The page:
Low rate of low birthweight in refugee camps in Nepal
A small-for-gestational-age term baby born at Janakpur Zonal Hospital, southern Nepal
Summary of research1
Researchers have conducted a study aimed at verifying a low rate in the incidence of low birth weight reported in the Bhutanese refugee camps in Nepal and, if true, to try to understand how this came about. Despite the growing body of scientific evidence of the risks of low birth-weight, knowledge of how to implement low birth weight prevention programmes is poor, with few programmatic approaches tried and tested. Furthermore, improving birth weight is considered to be programmatically difficult, requiring considerable investment and several generations.
Approximately 100,000 Bhutanese refugees have resided in seven refugee camps in eastern Nepal on the border with India since 1992. The majority of Bhutanese refugees belong to a Nepali-origin ethnic group known as the Lhotshampa, who migrated to the southern part of Bhutan in the late 19th century on the invitation of the Bhutanese government. Many then fled Bhutan after they were persecuted by the government in the early 1990s.
Medical records from 1994-2001, which were recovered for half of the refugee population, were analysed with respect to birth weight and other maternal factors. The adequacy of the food ration provided to the general population was assessed by comparing it with the nutrient requirements of pregnant women. The rates of low birth weight were indeed low in the refugee camps, averaging 11% in the years reviewed. Between 1996 and 1998, the mean rate of low birth weight fell from 16% to 8% and mean birth weight increased from 2.84 kg (SE, 2.80-2.87) to 3.0 kg (SE, 2.97-3.03). The increase in birth weight occurred following improvements in the micronutrient-to-energy ratios of the general ration. During this period, parboiled rice and UNILITO2 were added to the general ration, improving nutrient energy density for zinc, vitamin A, thiamine, riboflavin, niacin and vitamin C. Rates of low birth weight at the time of this study were 15% for Bhutan as a whole and 21% for Nepal.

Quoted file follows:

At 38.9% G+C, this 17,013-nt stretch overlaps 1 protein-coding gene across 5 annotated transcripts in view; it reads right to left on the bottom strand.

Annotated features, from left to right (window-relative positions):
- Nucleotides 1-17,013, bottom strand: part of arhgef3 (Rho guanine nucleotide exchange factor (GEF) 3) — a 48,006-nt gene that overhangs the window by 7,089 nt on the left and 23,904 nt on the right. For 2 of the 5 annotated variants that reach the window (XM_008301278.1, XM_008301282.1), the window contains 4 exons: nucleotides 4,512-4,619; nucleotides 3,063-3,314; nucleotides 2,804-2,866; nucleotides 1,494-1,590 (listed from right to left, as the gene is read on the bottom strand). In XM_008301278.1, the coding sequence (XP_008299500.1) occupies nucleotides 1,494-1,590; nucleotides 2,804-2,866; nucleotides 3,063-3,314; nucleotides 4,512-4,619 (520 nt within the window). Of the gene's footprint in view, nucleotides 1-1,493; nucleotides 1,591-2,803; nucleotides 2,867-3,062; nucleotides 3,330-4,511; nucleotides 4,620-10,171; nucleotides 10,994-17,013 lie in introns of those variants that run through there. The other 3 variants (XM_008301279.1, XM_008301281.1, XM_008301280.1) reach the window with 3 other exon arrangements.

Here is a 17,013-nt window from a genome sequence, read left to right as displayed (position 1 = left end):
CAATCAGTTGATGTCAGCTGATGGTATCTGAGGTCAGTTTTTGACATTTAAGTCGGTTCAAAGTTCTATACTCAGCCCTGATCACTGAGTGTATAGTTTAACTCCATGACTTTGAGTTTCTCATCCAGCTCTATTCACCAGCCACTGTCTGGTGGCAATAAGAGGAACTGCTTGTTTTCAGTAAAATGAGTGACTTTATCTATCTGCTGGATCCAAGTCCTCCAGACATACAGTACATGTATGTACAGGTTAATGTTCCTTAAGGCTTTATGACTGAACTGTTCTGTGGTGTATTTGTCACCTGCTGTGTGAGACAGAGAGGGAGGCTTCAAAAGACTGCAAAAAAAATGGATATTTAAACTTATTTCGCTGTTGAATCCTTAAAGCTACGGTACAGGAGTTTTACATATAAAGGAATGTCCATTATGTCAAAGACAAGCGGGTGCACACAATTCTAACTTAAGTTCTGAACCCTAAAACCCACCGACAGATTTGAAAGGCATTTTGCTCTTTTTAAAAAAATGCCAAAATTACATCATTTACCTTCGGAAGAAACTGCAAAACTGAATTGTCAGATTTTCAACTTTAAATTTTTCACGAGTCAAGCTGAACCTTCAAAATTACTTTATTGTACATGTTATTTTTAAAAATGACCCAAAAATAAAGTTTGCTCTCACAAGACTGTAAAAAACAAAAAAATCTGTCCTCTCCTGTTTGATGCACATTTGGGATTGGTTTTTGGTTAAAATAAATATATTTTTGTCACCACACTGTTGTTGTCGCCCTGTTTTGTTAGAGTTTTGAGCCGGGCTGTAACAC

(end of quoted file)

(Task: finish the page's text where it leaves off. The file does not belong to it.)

The authors conclude that the study shows the possibility of improving birth weights in developing country contexts over a relatively short period and achieving rates of low birth weight similar to those in developed country settings. Likely contributors to this outcome are the provision of basic needs in shelter, food, water and health services and the reduction in teenage pregnancies. The improvements in birth weight observed in the period from 1996-8 also support the hypothesis that improving micronutrient status around the time of conception and during early pregnancy has an important influence on foetal development over and above that achieved by meeting the basic protein and energy needs of the mother.
1Shrimpton et al (2009). Trends in low birthweight among the Bhutanese refugee population in Nepal. Food and Nutrition Bulletin, vol 30, no 2, pp S197-S205
2Wheat Corn Blend containing 16g protein, 6g fat, 400kcal/100g with added vitamins and minerals
Taken from Field Exchange Issue 37, November 2009